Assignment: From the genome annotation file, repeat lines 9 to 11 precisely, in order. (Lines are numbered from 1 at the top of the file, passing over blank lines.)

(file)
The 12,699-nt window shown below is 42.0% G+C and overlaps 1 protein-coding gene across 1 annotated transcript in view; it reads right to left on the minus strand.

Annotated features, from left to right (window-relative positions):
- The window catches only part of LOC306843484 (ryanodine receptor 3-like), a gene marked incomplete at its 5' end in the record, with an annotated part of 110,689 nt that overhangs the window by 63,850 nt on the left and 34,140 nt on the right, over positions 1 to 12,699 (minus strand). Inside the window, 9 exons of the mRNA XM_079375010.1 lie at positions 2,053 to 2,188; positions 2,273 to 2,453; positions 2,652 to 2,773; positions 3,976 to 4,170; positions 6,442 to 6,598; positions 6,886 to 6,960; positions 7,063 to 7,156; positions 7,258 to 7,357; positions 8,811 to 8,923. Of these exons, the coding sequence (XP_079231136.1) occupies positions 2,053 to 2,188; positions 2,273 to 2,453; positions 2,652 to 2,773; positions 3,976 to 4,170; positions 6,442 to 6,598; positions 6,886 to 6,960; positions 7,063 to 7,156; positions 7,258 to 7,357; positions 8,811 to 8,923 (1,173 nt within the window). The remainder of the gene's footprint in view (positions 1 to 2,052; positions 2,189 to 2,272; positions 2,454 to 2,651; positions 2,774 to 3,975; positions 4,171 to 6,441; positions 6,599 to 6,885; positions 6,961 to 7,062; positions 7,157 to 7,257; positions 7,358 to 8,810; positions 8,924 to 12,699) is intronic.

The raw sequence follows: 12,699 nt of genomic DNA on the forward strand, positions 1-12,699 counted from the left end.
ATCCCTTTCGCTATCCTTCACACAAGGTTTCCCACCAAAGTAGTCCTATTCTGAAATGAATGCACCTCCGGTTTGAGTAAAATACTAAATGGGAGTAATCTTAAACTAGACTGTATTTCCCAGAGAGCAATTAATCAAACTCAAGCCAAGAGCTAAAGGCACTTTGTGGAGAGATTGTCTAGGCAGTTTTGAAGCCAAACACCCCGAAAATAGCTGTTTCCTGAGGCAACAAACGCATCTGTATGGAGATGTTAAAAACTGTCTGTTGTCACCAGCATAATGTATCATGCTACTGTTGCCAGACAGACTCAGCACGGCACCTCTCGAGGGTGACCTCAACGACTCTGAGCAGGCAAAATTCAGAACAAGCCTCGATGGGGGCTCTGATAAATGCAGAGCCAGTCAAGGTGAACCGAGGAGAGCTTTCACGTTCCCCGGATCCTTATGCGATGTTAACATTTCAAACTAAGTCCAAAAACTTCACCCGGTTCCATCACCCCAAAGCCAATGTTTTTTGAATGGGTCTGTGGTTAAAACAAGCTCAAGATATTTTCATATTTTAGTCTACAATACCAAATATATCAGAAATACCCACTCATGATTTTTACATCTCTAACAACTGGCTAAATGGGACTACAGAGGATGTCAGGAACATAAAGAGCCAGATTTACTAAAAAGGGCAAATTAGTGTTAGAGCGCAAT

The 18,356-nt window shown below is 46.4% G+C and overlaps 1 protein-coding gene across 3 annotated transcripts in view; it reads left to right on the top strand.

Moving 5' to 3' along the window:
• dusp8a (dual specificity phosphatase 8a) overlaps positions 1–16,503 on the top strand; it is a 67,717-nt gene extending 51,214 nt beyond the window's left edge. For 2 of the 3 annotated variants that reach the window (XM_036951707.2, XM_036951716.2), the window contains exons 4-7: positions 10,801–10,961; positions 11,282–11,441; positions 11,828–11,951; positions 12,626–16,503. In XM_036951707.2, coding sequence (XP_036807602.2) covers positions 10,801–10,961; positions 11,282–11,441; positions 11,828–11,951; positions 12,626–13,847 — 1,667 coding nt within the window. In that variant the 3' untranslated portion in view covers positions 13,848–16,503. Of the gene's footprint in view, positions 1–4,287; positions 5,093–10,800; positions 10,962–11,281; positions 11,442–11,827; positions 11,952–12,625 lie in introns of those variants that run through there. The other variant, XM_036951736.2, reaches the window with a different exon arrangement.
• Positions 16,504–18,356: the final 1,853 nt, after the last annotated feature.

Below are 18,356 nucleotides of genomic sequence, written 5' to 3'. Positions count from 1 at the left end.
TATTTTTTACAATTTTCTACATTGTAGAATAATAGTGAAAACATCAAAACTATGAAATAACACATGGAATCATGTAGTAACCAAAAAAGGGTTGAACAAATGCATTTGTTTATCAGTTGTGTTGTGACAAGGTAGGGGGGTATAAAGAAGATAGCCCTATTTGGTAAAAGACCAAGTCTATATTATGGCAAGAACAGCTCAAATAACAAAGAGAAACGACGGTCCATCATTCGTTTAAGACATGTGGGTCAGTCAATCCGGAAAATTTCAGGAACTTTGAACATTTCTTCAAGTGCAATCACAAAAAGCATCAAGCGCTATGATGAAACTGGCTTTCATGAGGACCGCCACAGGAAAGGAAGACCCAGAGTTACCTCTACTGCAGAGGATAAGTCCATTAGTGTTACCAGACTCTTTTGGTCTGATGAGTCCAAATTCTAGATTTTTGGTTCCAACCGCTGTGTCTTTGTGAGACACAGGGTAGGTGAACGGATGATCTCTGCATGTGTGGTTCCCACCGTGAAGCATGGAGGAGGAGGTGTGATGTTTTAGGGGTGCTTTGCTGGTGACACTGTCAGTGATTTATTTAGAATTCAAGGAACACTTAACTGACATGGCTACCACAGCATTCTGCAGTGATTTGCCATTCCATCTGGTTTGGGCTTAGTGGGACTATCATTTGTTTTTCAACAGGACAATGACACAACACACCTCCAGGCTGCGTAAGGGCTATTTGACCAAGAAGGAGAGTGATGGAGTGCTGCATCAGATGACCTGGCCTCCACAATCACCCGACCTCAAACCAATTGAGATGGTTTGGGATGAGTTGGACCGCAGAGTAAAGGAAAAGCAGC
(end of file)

• Positions 16,504–18,356: the final 1,853 nt, after the last annotated feature.

Below are 18,356 nucleotides of genomic sequence, written 5' to 3'. Positions count from 1 at the left end.
TATTTTTTACAATTTTCTACATTGTAGAATAATAGTGAAAACATCAAAACTATGAAATAACACATGGAATCATGTAGTAACCAAAAAAGGGTTGAACAAATGCATTTGTTTATCAGTTGTGTTGTGACAAGGTAGGGGGGTATAAAGAAGATAGCCCTATTTGGTAAAAGACCAAGTCTATATTATGGCAAGAACAGCTCAAATAACAAAGAGAAACGACGGTCCATCATTCGTTTAAGACATGTGGGTCAGTCAATCCGGAAAATTTCAGGAACTTTGAACATTTCTTCAAGTGCAATCACAAAAAGCATCAAGCGCTATGATGAAACTGGCTTTCATGAGGACCGCCACAGGAAAGGAAGACCCAGAGTTACCTCTACTGCAGAGGATAAGTCCATTAGTGTTACCAGACTCTTTTGGTCTGATGAGTCCAAATTCTAGATTTTTGGTTCCAACCGCTGTGTCTTTGTGAGACACAGGGTAGGTGAACGGATGATCTCTGCATGTGTGGTTCCCACCGTGAAGCATGGAGGAGGAGGTGTGATGTTTTAGGGGTGCTTTGCTGGTGACACTGTCAGTGATTTATTTAGAATTCAAGGAACACTTAACTGACATGGCTACCACAGCATTCTGCAGTGATTTGCCATTCCATCTGGTTTGGGCTTAGTGGGACTATCATTTGTTTTTCAACAGGACAATGACACAACACACCTCCAGGCTGCGTAAGGGCTATTTGACCAAGAAGGAGAGTGATGGAGTGCTGCATCAGATGACCTGGCCTCCACAATCACCCGACCTCAAACCAATTGAGATGGTTTGGGATGAGTTGGACCGCAGAGTAAAGGAAAAGCAGC